My 21 year-old niece voted in her first presidential election.  She will never know a different possibility – a time when only white men could lead this country.  Where black people where considered anything less than fully and completely American even though this country was built on our backs and with our blood.  My 94 year-old grandmother, our matriarch, who has been the keeper of our family’s oral history of slavery and escape is alive to see this moment.  My cousin who traveled from the north to the south to be a freedom fighter in the civil rights movement is witnessing this history.  My mother who spent days and months volunteering and making phone calls to participate in democracy and help make history is witnessing this moment.  My father who fought for the country he chose to become a citizen of has been transformed and electrified by this campaign and he is witnessing this moment.

Perhaps Roger Cohen of The New York Times best expresses in his essay “Perfecting the Union” what I am feeling as I read these essays, as well as the words of President-elect Obama: that words matter:

America can mean what it says. It can respect its friends and probe its enemies before it tries to shock and awe them. It can listen. It can rediscover the commonwealth beyond the frenzied individualism that took down Wall Street.

I know, these are mere words. They will not right the deficit or disarm an enemy. But words count. That has been a lesson of the Bush years…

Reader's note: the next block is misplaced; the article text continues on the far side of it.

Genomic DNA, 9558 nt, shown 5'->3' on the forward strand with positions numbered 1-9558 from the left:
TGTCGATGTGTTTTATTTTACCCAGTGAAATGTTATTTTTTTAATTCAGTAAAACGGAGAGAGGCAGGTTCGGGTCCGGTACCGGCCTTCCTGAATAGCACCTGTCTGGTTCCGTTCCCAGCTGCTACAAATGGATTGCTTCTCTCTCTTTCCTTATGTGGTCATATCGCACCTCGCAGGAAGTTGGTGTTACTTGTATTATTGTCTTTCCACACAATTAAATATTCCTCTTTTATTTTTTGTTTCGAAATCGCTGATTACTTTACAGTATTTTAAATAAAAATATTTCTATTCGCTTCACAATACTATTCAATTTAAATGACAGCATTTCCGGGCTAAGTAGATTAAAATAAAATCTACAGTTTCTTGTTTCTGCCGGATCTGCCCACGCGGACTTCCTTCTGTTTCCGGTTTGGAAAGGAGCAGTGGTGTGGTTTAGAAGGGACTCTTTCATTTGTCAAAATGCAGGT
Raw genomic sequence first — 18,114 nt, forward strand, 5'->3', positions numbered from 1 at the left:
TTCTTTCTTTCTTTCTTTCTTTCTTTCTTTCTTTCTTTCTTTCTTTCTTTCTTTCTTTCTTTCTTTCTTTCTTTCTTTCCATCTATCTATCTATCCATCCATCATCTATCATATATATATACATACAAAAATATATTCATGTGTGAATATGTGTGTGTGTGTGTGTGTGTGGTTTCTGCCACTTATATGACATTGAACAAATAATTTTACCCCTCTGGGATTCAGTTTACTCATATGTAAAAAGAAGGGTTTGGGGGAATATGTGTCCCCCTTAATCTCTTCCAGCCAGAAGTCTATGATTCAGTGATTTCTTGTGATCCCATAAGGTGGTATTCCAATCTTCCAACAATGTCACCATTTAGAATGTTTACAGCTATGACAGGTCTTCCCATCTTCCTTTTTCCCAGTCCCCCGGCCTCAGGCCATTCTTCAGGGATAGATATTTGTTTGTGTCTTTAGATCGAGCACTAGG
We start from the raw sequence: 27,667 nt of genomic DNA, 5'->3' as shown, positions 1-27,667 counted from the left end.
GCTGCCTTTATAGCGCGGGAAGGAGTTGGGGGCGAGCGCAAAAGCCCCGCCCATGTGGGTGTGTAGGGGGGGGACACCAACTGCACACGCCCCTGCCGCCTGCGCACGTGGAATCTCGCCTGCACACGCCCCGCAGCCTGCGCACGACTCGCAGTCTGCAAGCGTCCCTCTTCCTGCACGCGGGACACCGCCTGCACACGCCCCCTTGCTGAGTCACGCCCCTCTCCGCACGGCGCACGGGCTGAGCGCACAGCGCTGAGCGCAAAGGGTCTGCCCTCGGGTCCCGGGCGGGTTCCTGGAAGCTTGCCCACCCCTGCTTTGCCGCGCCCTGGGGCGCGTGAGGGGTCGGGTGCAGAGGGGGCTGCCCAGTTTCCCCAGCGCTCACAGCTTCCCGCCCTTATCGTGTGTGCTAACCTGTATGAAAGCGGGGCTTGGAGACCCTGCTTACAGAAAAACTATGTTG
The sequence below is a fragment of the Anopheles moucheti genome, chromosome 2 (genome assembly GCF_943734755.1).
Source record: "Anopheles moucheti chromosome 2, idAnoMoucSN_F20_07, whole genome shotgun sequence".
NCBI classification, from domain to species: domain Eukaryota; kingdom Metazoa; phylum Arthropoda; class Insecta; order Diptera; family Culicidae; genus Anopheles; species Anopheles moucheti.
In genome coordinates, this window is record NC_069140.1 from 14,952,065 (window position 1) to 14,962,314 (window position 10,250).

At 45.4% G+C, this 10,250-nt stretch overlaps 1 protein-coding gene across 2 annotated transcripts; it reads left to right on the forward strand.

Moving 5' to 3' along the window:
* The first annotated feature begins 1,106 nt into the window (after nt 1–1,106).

Obama will reinvest words with meaning. That is the basis of everything. And an American leader able to improvise a grammatical, even a moving, English sentence is no bad thing.

Political Writing: Raging Against the Semantic Machine

September 9, 2008

Y’know, I just haven’t been able to muster much enthusiasm for all the political rhetoric this season, even after (especially after) the DNC and RNC. It’s all “Sarah” this and “Biden” that, people having Obasms everyone – and in public, mind you. And to me, it just sounds like the teachers in the Charlie Brown television specials – “Wah-wah-wah-wah-wah.”

But I have found a new hero, and his name is Leonard Pitts, Jr. A Pulitzer Prize winning syndicated columnist for The Miami Herald, he wrote an absolute pip of a column the other day on gobbledygook and intellectual dishonesty. Pitts rails against Mitt Romney’s speech given at the RNC in St. Paul on Sept. 3, in which Romney threw out the challenge to “throw out the big-government liberals.”  According to Pitts, this is pure gobbledygook, and he responds with his own:

I mean, baffle gab on the freak flake. Really.

That is my new favorite line ever. Seriously. Say it five times and tell me that you don’t feel better.